It’s 2021 and the kids have invented yet another interesting terminology – ghosting. I’ve known that this was a thing long before it hit me. But last year, the repercussions of just what ghosting can do to a person became very apparent in my life. Guys, I’ve been ghosted. It’s not the first time that it’s happened, but it is the first time that it actually bothers me as much as it does. For some background, it wasn’t a lost love or a crush that ghosted me. It was actually one of my best friends.
For anyone reading this and wondering what that means, ghosting is when you suddenly cut off all ties with someone without any explanation. There are obviously many situations in which this is necessary. But regardless of the reason, I’d like to highlight a few negative outcomes for the ‘ghosted’. Since every situation is different, I can only speak about this from my perspective.
Ghosting leaves no room for closure
As of today, it has been exactly 11 months since I last spoke to my friend. I’m not sure if I did something wrong, if she’s gone through something terrible or if our personalities are no longer compatible. They say people come into your life for a season, reason, or a lifetime. But I always assumed that you would know why they left. For many of you reading this, you might be wondering what the big deal is… Well, for someone who needs closure in order to move on, this has been the most painful breakup with a living person thus far. Being ghosted really sucks.
You question your future relationships
Did everyone have that friendship, when growing, up that just seemed perfect? You know what I’m talking about, the friend who you swore to always be besties with? Well, when you think about it in adulthood, a lot of your previous friendships weren’t real. You either shared a hobby, went to the same school or liked the same colour. When you’re older, friendships become about something much deeper. So to have someone ghost you after such an emotional connection will sting, then burn, then destroy your faith in humans. It sounds dramatic, but I’m nearly thirty years old and find it impossible to let anyone in due to past experiences.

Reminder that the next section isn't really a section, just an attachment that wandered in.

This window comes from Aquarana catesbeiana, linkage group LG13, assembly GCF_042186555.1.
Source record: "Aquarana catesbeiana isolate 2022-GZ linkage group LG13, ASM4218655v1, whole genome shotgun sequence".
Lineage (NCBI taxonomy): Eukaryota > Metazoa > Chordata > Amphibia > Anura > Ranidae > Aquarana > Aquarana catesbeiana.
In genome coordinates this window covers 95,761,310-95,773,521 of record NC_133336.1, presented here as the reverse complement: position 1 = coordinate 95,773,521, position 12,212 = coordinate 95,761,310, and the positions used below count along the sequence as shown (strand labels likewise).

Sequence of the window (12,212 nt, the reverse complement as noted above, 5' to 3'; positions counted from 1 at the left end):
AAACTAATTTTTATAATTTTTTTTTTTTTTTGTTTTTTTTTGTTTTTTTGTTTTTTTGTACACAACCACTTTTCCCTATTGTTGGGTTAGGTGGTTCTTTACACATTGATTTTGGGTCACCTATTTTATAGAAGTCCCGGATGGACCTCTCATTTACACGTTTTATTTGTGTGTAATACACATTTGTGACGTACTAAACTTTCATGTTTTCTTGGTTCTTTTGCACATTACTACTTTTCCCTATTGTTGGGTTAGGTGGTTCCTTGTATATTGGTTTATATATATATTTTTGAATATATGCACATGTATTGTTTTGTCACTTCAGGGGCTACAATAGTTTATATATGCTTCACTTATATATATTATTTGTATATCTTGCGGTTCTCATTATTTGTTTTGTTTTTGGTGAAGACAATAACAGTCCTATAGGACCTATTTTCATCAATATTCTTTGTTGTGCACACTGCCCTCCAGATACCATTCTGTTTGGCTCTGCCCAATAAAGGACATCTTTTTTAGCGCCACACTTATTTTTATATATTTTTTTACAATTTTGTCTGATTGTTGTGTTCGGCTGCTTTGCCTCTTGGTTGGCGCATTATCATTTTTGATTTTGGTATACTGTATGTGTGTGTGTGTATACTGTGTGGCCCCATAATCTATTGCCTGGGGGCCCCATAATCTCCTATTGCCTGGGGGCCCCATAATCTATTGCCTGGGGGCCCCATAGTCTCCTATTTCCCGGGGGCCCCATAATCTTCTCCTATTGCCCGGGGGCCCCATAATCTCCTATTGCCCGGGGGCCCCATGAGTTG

Ghosting makes you question your self worth
This is a tricky one for me to put on the internet, but it wouldn’t be an honest post if I didn’t. The thing with close friendships is that you tend to share a significant amount of your life with those you trust. In this process, the bond becomes stronger and your support structure becomes firmer. Now pull a beam from your support structure without replacing it and you have created a breeding ground for a lack of self-confidence. Again, everyone is different and handles life differently, but if you have managed to reach their core and see all of their vulnerabilities, promised to stick around, and then just vanished, that can damage the person emotionally.
As part of the honesty train, I have to admit that I have ghosted a few people before. In my case, I had ghosted guys who I wasn’t quite into but were keen on dating me… I know, I know, not the nicest way to call it quits, but in each circumstance, I was either in a relationship or actively pursuing one. Thinking back, I wonder what kind of damage I caused to each of the people whose names I don’t even remember! Could this be karma?
It leaves a bitter aftertaste
When I was first ghosted, I worried that I had done something to warrant the silence. As time went on, that feeling shifted from concern to annoyance. And after every phone call, text message, email, and social media comment, I got angry. I am the kind of person that avoids confrontation like the plague, but it does tend to add up. All of the unaddressed feelings start to well up in ways that I cannot describe. Every single negative emotion from that relationship suddenly resurfaces. But the thing is until you actually know what went wrong, you just can’t close that door. Does that sound familiar?